Public Holidays in Spain – An Overview

Many countries in the world have holidays throughout the year, and Spain is no different. In Spain, citizens enjoy varied and numerous public holidays. These public holidays can range from tributes to religious figures to reflection periods of the country’s history. This article examines the public holidays Spain observes and the specifics that each public holiday entails.

Legal System

The Spanish legal system has established several official holidays through the year. The celebration of these holidays has two layers. First, they are built into a prescribed legal framework that determines when they are celebrated and what activities are associated to that holiday. Second, each region in Spain may have its own customs for how the public holidays are celebrated.

Types of Public Holidays in Spain

Public holidays in Spain may be either national or regional. National holidays are celebrated throughout the entire country, while regional holidays are determined by each autonomous region. A region’s capital may also determine whether or not they will observe a holiday.

National Public Holidays in Spain

  • New Year’s Day
  • Epiphany
  • Holy Thursday
  • Good Friday
  • Labour Day
  • Assumption Day
  • National Day
  • Spanish Constitution Day
  • All Saints’ Day
  • Immaculate Conception Day
  • Christmas Day

Regional Public Holidays in Spain

Regionally-determined public holidays in Spain may vary across the country. In the Basque Country, for example, Basque National Day (Euskal Herriko Eguna) is celebrated on October 25th. Other regions, such as Valencia, may observe additional holidays that relate to their particular culture or history, such as Intangible Heritage Day.

Regulations Around Holidays

The Spanish government has outlined very specific regulations for both types of public holidays. National holidays are regulated under the General Workers’ Statute and require employers to pay their employees in the event that a holiday falls on a usual work day. Regional holidays, meanwhile, are governed by the Constitution, which states that each Autonomous Community will determine the holidays that are celebrated in that region.

Fiesta Time in Spain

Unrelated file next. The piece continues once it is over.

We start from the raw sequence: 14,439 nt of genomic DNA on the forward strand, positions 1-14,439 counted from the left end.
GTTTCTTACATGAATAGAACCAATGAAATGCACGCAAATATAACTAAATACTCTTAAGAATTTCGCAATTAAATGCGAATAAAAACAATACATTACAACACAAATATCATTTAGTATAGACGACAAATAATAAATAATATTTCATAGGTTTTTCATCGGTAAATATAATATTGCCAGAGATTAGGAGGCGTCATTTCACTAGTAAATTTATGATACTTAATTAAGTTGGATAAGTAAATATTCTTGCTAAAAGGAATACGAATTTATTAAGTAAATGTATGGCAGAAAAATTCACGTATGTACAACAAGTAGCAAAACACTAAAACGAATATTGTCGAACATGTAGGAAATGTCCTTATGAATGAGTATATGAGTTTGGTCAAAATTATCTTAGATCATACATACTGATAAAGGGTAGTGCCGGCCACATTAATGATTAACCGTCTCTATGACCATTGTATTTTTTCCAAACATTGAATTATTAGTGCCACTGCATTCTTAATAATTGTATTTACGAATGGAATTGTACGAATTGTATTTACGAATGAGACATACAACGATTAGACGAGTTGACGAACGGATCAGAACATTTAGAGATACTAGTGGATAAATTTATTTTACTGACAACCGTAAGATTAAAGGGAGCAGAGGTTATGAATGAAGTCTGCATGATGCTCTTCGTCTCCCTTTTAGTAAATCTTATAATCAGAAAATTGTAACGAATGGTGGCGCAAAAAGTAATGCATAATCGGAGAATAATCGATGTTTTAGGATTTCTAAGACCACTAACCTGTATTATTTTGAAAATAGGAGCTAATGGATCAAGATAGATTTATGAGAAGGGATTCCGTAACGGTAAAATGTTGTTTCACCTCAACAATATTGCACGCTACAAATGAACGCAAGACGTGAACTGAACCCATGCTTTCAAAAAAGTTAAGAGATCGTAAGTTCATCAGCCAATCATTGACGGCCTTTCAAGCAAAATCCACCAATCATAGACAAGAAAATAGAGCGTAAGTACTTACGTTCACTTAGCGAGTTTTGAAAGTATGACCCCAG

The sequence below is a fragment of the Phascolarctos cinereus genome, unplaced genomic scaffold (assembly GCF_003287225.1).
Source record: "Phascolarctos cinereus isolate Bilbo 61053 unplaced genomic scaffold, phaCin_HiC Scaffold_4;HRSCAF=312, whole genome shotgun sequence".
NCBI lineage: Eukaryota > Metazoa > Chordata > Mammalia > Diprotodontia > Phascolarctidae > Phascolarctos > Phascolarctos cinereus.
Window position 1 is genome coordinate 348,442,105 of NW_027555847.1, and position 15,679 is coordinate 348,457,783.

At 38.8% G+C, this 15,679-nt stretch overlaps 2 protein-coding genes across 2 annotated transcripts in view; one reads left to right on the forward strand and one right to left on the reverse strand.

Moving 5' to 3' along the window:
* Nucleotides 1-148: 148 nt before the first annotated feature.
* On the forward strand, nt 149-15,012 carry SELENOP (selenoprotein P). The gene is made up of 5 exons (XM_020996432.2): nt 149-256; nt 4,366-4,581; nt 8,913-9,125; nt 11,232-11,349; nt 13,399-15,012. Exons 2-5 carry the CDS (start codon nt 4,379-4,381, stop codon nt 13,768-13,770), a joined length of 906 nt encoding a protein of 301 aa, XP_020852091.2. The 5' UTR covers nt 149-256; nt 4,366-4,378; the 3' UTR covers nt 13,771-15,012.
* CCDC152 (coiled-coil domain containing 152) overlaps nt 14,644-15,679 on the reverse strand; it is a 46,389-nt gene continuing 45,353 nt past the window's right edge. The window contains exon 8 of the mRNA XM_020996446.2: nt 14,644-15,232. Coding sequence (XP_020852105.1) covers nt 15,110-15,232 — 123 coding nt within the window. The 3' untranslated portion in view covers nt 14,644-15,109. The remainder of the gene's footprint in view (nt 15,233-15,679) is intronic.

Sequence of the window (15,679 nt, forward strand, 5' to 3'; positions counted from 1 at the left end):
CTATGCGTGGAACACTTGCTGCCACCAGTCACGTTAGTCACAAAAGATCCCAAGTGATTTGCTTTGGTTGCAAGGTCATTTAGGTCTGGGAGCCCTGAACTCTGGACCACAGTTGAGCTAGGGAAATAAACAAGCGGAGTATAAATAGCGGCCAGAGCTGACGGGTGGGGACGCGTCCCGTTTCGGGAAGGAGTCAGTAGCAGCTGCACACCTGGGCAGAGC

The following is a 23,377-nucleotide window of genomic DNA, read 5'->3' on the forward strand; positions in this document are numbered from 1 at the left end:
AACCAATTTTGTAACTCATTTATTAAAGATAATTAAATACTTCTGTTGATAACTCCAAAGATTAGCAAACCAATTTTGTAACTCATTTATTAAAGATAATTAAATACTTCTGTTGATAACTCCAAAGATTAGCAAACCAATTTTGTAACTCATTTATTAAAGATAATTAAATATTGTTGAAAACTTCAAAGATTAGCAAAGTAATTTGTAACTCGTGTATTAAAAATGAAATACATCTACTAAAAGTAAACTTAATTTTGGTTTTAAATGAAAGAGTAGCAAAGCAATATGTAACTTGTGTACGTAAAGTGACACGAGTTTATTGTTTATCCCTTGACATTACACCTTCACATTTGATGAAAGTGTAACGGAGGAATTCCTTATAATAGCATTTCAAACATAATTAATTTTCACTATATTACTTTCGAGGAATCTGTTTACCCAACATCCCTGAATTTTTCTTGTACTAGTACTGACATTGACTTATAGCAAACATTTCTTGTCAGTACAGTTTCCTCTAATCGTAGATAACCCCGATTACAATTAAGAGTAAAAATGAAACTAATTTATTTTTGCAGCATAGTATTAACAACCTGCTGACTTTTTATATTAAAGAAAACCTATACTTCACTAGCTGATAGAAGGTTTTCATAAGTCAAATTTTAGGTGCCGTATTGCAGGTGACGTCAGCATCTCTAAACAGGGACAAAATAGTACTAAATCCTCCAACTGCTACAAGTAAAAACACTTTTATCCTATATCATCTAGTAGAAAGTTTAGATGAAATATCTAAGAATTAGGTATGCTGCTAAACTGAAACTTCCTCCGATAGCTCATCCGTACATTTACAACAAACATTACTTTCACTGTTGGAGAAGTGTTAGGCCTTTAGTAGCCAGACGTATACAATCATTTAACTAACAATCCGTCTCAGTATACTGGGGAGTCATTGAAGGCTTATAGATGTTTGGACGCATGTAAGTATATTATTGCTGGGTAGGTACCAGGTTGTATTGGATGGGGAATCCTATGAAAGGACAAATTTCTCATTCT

In addition to statutory holidays, Spain is also known for its festive holidays. These holidays, called “fiestas”, mark special occasions – often religious, but sometimes historical or traditional – and are identified and celebrated either nationally or regionally. The most popular fiesta holidays in Spain are Carnival (Carnaval), Holy Week (Semana Santa), Feria de Abril, San Fermines (Running of the Bulls) in Pamplona, 2nd of May, Fiesta de San Juan, San Isidro and La Tomatina.

Common Celebrations and Traditions

Regardless of the kind of holiday observed, the celebrations and traditions that accompany them are similar. Candlelit religious processions, bullfights and concerts are common activities associated with holidays in Spain. Bonfires are also popular, with some towns even building huge papier-mâché figures for participants to burn.

Changing Nature of Holidays

In recent years, some of these holidays have evolved. For example, Immaculate Conception was traditionally a religious holiday but in recent years has become secularized, with citizens often using the day to catch up on shopping or to simply take a break from their daily lives.

Conclusion

In conclusion, Public Holidays in Spain depend on the region of the Country in which the holiday is being celebrated. The Spanish Legal System offers two tiers of holidays: regional/autonomous and national. National holidays fall into the General Workers’ Statute, while regional holidays are governed by the Constitution of Spain. The country’s festive holidays also provide numerous opportunities to observe cultural and national traditions. From religious processions to bonfires, spending a public holiday in Spain will be an experience you will never forget!

What is the maximum number of public holidays in Spain?

The maximum number of public holidays in Spain is 14 days.

What is the minimum number of public holidays in Spain?

The minimum number of public holidays in Spain is nine.

What are the public holidays in Spain?

The public holidays in Spain include:

1. New Year’s Day (Año Nuevo): January 1st

2. Epiphany (Día de los Reyes Magos): January 6th

3. Saint Joseph’s Day (Día de San José): March 19th

4. Maundy Thursday (Jueves Santo): March 29th in 2018

5. Good Friday (Viernes Santo): March 30th in 2018

6. Labour Day (Fiesta del Trabajo): May 1st

7. Feast of the Ascension (Ascensión de Jesús): May 10th

8. Corpus Christi (Corpus Christi): May 31st in 2018

9. St. James’s Day (Fiesta de Santiago): July 25th

10. Assumption of the Blessed Virgin Mary (Asunción de la Virgen): August 15th

11. National Day (Fiesta Nacional de España): October 12th

12. All Saints Day (Día de Todos los Santos): November 1st

13. Constitution Day (Día de la Constitución): December 6th

14. Immaculate Conception (Inmaculada Concepción): December 8th

15. Christmas Eve (Nochebuena): December 24th

16. Christmas Day (Navidad): December 25th

17. New Year’s Eve (Nochevieja): December 31st

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